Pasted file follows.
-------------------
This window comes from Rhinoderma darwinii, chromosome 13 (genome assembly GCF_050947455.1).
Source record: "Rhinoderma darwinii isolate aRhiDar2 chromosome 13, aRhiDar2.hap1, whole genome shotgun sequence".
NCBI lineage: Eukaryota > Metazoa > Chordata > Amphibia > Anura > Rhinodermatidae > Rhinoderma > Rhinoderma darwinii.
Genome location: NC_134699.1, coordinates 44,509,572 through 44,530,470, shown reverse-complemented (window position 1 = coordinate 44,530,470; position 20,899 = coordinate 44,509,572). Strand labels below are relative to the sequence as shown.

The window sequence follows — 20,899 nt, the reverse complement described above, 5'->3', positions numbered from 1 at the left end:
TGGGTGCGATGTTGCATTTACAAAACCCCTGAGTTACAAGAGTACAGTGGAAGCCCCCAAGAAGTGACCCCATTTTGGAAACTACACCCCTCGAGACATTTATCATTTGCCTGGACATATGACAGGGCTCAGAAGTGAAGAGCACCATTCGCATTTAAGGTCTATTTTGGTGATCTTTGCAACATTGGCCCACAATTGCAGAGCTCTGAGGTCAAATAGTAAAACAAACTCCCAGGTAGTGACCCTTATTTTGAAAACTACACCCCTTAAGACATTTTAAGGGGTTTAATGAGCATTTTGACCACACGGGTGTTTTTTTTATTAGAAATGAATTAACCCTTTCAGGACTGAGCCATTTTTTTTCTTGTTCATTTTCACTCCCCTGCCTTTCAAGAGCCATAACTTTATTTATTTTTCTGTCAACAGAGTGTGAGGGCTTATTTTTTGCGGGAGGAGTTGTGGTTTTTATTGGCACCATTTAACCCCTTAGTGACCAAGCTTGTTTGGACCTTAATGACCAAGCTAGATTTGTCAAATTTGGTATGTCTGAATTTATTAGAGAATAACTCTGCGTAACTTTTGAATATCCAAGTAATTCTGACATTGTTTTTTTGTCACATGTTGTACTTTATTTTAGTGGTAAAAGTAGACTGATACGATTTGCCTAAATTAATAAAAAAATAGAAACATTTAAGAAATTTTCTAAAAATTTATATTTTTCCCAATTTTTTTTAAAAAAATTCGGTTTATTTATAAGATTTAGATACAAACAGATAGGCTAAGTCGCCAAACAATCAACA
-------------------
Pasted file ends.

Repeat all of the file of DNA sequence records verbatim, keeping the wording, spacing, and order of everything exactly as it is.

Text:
This window comes from Rhinoderma darwinii, chromosome 13 (genome assembly GCF_050947455.1).
Source record: "Rhinoderma darwinii isolate aRhiDar2 chromosome 13, aRhiDar2.hap1, whole genome shotgun sequence".
NCBI lineage: Eukaryota > Metazoa > Chordata > Amphibia > Anura > Rhinodermatidae > Rhinoderma > Rhinoderma darwinii.
Genome location: NC_134699.1, coordinates 44,509,572 through 44,530,470, shown reverse-complemented (window position 1 = coordinate 44,530,470; position 20,899 = coordinate 44,509,572). Strand labels below are relative to the sequence as shown.

The window sequence follows — 20,899 nt, the reverse complement described above, 5'->3', positions numbered from 1 at the left end:
TGGGTGCGATGTTGCATTTACAAAACCCCTGAGTTACAAGAGTACAGTGGAAGCCCCCAAGAAGTGACCCCATTTTGGAAACTACACCCCTCGAGACATTTATCATTTGCCTGGACATATGACAGGGCTCAGAAGTGAAGAGCACCATTCGCATTTAAGGTCTATTTTGGTGATCTTTGCAACATTGGCCCACAATTGCAGAGCTCTGAGGTCAAATAGTAAAACAAACTCCCAGGTAGTGACCCTTATTTTGAAAACTACACCCCTTAAGACATTTTAAGGGGTTTAATGAGCATTTTGACCACACGGGTGTTTTTTTTATTAGAAATGAATTAACCCTTTCAGGACTGAGCCATTTTTTTTCTTGTTCATTTTCACTCCCCTGCCTTTCAAGAGCCATAACTTTATTTATTTTTCTGTCAACAGAGTGTGAGGGCTTATTTTTTGCGGGAGGAGTTGTGGTTTTTATTGGCACCATTTAACCCCTTAGTGACCAAGCTTGTTTGGACCTTAATGACCAAGCTAGATTTGTCAAATTTGGTATGTCTGAATTTATTAGAGAATAACTCTGCGTAACTTTTGAATATCCAAGTAATTCTGACATTGTTTTTTTGTCACATGTTGTACTTTATTTTAGTGGTAAAAGTAGACTGATACGATTTGCCTAAATTAATAAAAAAATAGAAACATTTAAGAAATTTTCTAAAAATTTATATTTTTCCCAATTTTTTTTAAAAAAATTCGGTTTATTTATAAGATTTAGATACAAACAGATAGGCTAAGTCGCCAAACAATCAACA